The DARPA Balloon Challenge sounds fascinating as a really effective search mechanism – not sure I fully understand it, but what a great way to collect information quickly by rewarding those along the chain of collection.
The question I have is what are the other three dynamics?
I hope you enjoy my first upload to YouTube!
It mixes ideas on Next Generation Broadband with the structure of a Palindrome.
If you have not seen one of these before, hang in there! You won’t understand the real message until you get to the end.
Thanks to other Palindromes on YouTube for the inspiration!
On looking at the challenges the UK faces on reducing spending, I am reminded of the second Labour of Hercules:
There was a beast living in the swamps of Lerna that ravaged the countryside devouring cattle. It was known as the Hydra. For his second labour, Eurystheus ordered Hercules to rid the world of this predatory monster. Taking his nephew, Iolaus (who was a surviving son of Hercules’ brother Iphicles), as his charioteer, Hercules set out to destroy the famed monster – which had nine heads, one of which was immortal.
Of course Hercules couldn’t simply shoot an arrow at the beast or club him to death. There had to be something special about the beast that made normal mortals unable to control it. If ever one of the mortal heads were cut, from the stump would immediately spring forth two new heads! Wrestling with the beast proved difficult because while trying to attack one head, another would use its fangs to bite Hercules’ leg.
Ignoring the nipping at his heels and calling upon Iolaus for help, Hercules arranged to have Iolaus burn the neck as soon as Hercules had chopped a head off. In this way the stump could not regenerate. When all eight mortal necks were headless and cauterised, Hercules sliced off the immortal head and buried it underground with a stone on top to hold it down. Having dispatched with the head, Hercules dipped his arrows in the gall of the beast, and in this way, as he would soon learn, he made his arrows lethal.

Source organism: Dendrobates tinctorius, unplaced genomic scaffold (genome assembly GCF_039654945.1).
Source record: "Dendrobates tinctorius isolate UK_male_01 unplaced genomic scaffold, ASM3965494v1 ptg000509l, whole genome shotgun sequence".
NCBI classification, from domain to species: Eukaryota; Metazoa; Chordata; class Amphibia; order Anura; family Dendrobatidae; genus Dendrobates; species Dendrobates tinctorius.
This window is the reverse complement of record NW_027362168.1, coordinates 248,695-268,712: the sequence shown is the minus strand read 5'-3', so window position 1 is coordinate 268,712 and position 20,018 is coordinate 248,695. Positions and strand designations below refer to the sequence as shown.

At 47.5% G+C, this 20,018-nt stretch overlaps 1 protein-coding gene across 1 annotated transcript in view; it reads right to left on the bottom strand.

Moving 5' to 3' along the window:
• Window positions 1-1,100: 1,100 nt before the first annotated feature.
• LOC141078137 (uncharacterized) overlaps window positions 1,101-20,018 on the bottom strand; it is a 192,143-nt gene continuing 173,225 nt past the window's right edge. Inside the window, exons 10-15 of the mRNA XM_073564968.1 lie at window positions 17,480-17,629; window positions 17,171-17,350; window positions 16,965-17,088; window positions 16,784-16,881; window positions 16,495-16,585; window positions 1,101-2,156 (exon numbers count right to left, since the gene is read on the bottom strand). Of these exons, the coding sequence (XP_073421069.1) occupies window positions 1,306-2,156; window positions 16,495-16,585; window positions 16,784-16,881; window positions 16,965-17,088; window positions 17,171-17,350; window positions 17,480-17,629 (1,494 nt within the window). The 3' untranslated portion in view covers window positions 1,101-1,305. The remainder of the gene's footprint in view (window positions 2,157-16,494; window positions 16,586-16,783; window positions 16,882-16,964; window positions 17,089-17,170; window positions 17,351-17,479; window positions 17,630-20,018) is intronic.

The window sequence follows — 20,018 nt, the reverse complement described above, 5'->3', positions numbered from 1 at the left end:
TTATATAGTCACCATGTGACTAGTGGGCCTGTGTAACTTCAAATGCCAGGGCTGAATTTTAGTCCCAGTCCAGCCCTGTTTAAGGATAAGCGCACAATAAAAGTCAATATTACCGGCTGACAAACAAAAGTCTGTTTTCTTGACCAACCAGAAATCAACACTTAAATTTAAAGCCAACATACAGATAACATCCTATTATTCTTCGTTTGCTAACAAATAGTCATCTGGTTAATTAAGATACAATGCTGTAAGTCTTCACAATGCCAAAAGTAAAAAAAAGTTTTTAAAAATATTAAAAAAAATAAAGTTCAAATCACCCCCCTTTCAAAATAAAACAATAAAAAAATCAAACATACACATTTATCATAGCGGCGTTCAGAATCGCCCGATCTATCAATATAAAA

Upon returning to the outskirts of Tiryns, Eurystheus denied Hercules credit for the labor because Iolaus had helped out.
As I see it, the coalition government has a Herculean task of slaying the nine-headed monster of Government Procurement. What is required is that all existing mega-procurement national contracts are isolated and cauterised before two new heads can grow. Savings are seldom made through encouraging this kind of national monster to feed on the fragile local economies that keep the country serviced. The more contracts that can be given to local businesses the better. It will take a lot of courage to ignore the heel-biting that will appear as this particular Hydra is systematically de-capitated and destroyed.
With the abolition of the RDAs and with a solid plan coming out of DCLG last week, along with other cuts in other national spending programmes, the signs so far are promising that the government has a systematic plan, like Hercules, to slay the monster.
It will considerable time to kill the other heads of the Nine-Headed Hydra of National Procurement – as well as some courage not to allow new heads to emerge in the before the monster is dead. I already see new heads in BIG BUSINESS emerging under other guises wanting to keep the monster alive for as long as it can.
In the end, even if, as in Hercules’ case, David Cameron and his team do not get all the credit because they have been helped by the Lib-Dems, then the battle will have been worth it just to have slayed the monster. Even so, some would say there are still ten Herculean tasks to go before we get the country back on track!
Just as Ethernet comes before Fibre in the alphabet, I can’t help but think that rather than debate the merits of FTTH, FTTC, FTTX etc. we should be debating about:
Ethernet to the Home
Ethernet to the Small Business Park
Ethernet to the School
Ethernet to the Pub
Ethernet to the Fridge
If we put more emphasis on providing Ethernet to the Community….or ETTC and let the Fibre follow the demand for Ethernet services, then that would be a much easier model to rally around. The technology could then be pulled by the increasing demand for Ethernet services.
After all, E comes before F!